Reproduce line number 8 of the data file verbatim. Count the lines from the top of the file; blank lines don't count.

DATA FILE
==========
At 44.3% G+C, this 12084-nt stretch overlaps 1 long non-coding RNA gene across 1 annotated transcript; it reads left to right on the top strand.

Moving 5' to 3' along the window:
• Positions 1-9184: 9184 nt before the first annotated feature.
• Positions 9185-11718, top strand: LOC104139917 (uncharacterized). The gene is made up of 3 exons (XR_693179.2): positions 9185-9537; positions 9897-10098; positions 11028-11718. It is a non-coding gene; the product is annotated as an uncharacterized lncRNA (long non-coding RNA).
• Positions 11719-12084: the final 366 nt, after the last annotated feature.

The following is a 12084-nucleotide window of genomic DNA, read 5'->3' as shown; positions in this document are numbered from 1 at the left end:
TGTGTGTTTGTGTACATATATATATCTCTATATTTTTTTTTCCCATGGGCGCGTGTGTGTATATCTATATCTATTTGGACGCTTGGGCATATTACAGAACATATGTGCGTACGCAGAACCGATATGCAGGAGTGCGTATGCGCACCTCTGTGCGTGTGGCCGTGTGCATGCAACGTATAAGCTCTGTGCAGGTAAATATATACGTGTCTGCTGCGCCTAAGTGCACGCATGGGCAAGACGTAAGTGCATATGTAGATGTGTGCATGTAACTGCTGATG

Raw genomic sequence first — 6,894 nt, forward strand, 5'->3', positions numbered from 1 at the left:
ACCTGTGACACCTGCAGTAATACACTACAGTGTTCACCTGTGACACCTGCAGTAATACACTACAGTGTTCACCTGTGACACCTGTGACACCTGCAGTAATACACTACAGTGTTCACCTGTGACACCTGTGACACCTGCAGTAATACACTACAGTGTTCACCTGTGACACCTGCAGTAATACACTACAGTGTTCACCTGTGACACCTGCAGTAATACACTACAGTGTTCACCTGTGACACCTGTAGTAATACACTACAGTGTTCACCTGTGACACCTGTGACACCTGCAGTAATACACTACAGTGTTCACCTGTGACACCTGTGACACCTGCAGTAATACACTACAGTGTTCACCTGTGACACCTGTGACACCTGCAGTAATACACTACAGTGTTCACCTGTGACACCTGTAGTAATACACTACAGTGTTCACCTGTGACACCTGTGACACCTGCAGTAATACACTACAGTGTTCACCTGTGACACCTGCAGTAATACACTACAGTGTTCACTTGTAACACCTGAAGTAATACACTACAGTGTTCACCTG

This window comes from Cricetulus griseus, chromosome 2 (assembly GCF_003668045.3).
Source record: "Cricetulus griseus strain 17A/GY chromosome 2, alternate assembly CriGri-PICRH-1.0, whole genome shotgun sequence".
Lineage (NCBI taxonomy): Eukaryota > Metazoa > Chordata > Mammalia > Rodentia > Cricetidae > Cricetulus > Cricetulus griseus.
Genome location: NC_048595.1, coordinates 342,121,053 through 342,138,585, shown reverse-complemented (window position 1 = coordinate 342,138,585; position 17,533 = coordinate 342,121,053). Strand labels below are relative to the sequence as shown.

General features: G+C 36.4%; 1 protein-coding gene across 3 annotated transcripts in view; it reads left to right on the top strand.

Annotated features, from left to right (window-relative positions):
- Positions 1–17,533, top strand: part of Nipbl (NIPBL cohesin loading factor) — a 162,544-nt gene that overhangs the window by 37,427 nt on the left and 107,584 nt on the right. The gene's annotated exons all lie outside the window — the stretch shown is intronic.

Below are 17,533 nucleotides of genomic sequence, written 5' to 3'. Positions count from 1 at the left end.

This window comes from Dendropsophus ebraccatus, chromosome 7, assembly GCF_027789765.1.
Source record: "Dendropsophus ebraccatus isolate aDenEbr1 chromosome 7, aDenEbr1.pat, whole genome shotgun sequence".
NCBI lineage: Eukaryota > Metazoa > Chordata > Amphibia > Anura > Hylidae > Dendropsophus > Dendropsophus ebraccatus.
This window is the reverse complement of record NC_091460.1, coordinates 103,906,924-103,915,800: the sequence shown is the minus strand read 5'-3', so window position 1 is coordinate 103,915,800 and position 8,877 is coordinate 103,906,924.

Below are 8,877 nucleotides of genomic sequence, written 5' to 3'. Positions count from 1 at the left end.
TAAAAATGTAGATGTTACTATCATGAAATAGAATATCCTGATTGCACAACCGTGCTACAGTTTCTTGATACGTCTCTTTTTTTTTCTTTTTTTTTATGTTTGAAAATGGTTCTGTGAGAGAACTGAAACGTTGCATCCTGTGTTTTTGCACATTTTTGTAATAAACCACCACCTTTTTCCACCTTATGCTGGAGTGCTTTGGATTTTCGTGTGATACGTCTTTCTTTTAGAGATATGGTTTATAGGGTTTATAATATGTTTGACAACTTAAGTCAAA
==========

Raw genomic sequence first — 6,894 nt, forward strand, 5'->3', positions numbered from 1 at the left: